New York City’s largest charter network will continue to grade students as usual even as school buildings remain closed due to the coronavirus pandemic — and its leader rebuked districts that are waiving traditional grades.
“We believe it would be an abdication of our responsibility to treat grades like candy and to have no standards for ourselves or your children,” Success Academy CEO Eva Moskowitz wrote in a letter to families on Monday. “Now is not the time to throw out standards and give up on kids.”
The network has made some tweaks to assessments and promotional criteria, Moskowitz wrote, but Success officials did not provide details.
Success’ decision to keep its grading practices in place is not surprising given the network’s “no excuses” philosophy, which holds that students’ circumstances — whether due to poverty, trauma, or other life situations — should not alter the academic outcomes expected of them.
Still, the decision to keep grading is notable, as the vast majority of Success’ 18,000 students come from low-income families and generally live in communities that have been disproportionately affected by the coronavirus and are more likely to face job losses. Some districts have tweaked grading policies to lessen the pressure on families who may struggle to supervise online learning.
“The pain and suffering brought on by coronavirus are real, and the hardships families have endured cannot be overstated,” Moskowitz wrote. “Despite this, we cannot wave a magic wand and declare all children achieved mastery.”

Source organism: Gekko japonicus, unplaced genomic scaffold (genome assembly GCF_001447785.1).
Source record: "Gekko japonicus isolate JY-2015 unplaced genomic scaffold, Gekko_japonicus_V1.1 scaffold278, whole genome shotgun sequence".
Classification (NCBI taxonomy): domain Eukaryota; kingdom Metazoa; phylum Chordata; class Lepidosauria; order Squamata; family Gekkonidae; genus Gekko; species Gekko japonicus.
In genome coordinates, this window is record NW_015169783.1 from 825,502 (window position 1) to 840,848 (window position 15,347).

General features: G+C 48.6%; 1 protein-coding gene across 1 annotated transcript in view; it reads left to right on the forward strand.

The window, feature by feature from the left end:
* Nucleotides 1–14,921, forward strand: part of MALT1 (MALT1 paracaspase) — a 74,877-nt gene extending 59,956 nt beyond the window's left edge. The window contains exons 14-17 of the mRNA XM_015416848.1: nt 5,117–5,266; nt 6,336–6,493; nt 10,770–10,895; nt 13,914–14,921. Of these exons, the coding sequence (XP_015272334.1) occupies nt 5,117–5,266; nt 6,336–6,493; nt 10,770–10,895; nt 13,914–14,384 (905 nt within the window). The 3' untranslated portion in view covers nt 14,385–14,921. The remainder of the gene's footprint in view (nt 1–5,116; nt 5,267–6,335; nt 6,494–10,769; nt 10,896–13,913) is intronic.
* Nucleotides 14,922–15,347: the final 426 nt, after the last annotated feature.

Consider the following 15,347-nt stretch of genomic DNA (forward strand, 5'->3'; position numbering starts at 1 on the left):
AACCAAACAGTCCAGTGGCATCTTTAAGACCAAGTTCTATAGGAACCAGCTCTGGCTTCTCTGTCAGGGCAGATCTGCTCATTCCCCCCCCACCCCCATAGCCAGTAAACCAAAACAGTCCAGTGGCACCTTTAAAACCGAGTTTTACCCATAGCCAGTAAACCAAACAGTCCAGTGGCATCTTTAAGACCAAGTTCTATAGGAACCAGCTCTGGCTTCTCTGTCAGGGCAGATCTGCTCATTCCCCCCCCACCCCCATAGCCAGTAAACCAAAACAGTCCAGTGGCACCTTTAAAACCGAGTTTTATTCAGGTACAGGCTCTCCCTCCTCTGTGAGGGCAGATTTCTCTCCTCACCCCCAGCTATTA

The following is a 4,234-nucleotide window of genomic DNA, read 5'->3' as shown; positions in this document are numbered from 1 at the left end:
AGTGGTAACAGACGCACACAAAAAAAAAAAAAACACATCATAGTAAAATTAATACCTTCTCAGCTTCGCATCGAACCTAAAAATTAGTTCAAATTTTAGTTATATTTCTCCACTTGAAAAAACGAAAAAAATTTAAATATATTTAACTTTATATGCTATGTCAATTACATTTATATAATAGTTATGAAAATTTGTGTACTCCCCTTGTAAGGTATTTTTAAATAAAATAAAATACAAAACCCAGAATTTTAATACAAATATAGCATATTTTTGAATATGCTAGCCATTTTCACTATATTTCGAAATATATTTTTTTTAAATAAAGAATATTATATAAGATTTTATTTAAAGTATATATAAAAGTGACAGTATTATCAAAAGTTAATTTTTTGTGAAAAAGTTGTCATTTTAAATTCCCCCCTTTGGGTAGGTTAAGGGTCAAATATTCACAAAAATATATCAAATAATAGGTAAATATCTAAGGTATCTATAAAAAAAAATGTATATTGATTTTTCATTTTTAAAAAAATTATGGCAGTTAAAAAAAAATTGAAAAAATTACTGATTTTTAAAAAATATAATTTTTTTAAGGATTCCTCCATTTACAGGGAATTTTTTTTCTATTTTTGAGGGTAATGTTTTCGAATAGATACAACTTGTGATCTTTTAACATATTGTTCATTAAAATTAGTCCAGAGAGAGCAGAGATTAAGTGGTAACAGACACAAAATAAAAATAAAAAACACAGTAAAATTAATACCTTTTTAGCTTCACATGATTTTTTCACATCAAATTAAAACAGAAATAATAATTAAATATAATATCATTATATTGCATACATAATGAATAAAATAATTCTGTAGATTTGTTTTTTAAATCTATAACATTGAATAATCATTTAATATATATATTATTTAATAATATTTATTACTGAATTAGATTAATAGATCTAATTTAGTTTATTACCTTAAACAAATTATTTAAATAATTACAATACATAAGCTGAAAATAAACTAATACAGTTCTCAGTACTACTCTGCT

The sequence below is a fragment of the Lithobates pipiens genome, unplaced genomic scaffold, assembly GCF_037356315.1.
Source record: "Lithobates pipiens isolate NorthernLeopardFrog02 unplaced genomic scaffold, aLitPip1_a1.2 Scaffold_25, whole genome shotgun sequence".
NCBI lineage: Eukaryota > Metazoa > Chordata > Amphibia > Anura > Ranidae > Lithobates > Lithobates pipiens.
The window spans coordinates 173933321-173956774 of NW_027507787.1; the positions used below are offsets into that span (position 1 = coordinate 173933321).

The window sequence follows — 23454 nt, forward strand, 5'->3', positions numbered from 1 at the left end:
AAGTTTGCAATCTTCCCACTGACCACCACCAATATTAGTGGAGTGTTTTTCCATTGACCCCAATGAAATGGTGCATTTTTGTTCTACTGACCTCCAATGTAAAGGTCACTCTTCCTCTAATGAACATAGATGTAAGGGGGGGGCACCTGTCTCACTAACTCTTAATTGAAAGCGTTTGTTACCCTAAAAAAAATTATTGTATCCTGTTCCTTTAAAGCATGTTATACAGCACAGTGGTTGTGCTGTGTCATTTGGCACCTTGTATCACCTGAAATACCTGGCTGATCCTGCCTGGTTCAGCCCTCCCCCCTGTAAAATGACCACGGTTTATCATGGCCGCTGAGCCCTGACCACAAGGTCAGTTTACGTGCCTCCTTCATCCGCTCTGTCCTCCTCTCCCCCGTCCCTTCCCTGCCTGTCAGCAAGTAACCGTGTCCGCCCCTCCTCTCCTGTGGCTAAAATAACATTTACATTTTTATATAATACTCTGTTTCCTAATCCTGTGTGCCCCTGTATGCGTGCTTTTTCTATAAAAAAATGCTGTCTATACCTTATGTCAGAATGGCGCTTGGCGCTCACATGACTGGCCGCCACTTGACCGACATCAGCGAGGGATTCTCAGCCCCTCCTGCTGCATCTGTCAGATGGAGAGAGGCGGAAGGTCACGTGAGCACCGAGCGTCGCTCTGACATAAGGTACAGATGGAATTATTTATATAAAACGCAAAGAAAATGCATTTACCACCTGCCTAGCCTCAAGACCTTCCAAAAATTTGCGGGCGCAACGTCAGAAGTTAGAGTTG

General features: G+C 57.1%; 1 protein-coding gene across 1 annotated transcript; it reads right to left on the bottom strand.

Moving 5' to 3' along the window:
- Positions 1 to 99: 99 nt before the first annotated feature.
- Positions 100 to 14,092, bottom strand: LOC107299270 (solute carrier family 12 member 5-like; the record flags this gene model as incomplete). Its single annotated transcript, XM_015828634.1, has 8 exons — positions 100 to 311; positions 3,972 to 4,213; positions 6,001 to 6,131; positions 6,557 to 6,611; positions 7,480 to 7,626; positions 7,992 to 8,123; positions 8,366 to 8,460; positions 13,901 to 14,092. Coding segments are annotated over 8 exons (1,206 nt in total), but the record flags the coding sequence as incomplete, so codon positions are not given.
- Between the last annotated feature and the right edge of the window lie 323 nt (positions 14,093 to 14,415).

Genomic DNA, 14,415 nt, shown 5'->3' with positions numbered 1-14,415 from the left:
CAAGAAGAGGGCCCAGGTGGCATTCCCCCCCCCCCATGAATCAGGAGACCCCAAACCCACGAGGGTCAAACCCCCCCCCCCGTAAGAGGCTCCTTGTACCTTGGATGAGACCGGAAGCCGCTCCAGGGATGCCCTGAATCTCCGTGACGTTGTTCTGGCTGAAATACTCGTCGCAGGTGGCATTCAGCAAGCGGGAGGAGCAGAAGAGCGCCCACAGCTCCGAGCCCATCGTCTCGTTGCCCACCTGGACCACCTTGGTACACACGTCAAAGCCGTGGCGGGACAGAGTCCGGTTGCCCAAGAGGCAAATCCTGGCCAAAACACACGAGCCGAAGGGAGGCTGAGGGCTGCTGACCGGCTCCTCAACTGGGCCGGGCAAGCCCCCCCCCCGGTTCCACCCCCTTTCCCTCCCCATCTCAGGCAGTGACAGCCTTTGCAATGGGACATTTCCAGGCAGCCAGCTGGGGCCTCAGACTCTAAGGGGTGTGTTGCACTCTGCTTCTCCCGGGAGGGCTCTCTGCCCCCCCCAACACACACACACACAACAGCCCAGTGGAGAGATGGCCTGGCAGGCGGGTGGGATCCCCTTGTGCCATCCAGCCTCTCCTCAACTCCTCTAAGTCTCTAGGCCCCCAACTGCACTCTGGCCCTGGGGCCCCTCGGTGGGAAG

Success is known for demanding that parents be involved in advancing their children’s education, an expectation that may be amplified as caregivers may need to supervise at-home schoolwork during the pandemic.
The move also comes as New York City’s district schools are considering policies that would issue “satisfactory” or “needs improvement” ratings to elementary and middle school students in lieu of letter grades, and would continue normal grading for high school students but eliminate failing grades.
A final decision for district schools has not been made, but Moskowitz, a frequent critic of Mayor Bill de Blasio, directly criticized the policies under consideration. “These decisions are made in the name of equity, but the outcomes for children will be far from fair,” she wrote.
In New York City, a significant slice of middle and high schools use student grades as a factor in admissions decisions. Keeping traditional grading policies in place could put low-income students at an even greater disadvantage in the process, especially as thousands of students still lack devices to access online coursework.
Success Academy students don’t have to apply to middle and high school if they stay within the network, which does not admit new students after the fourth grade.
Each Success student is issued a laptop beginning in fourth grade, a spokeswoman previously said, but it was unclear if every Success student currently has a device. Younger students were sent home with books when school buildings closed.
Success has made other changes in response to the coronavirus, including laying off a slice of its workforce — the first known local charter network to take such action. Laid-off employees were not offered severance, a move that angered some.
Representatives of other large charter networks, including KIPP, Uncommon, and Achievement First, did not say if their grading policies have changed.
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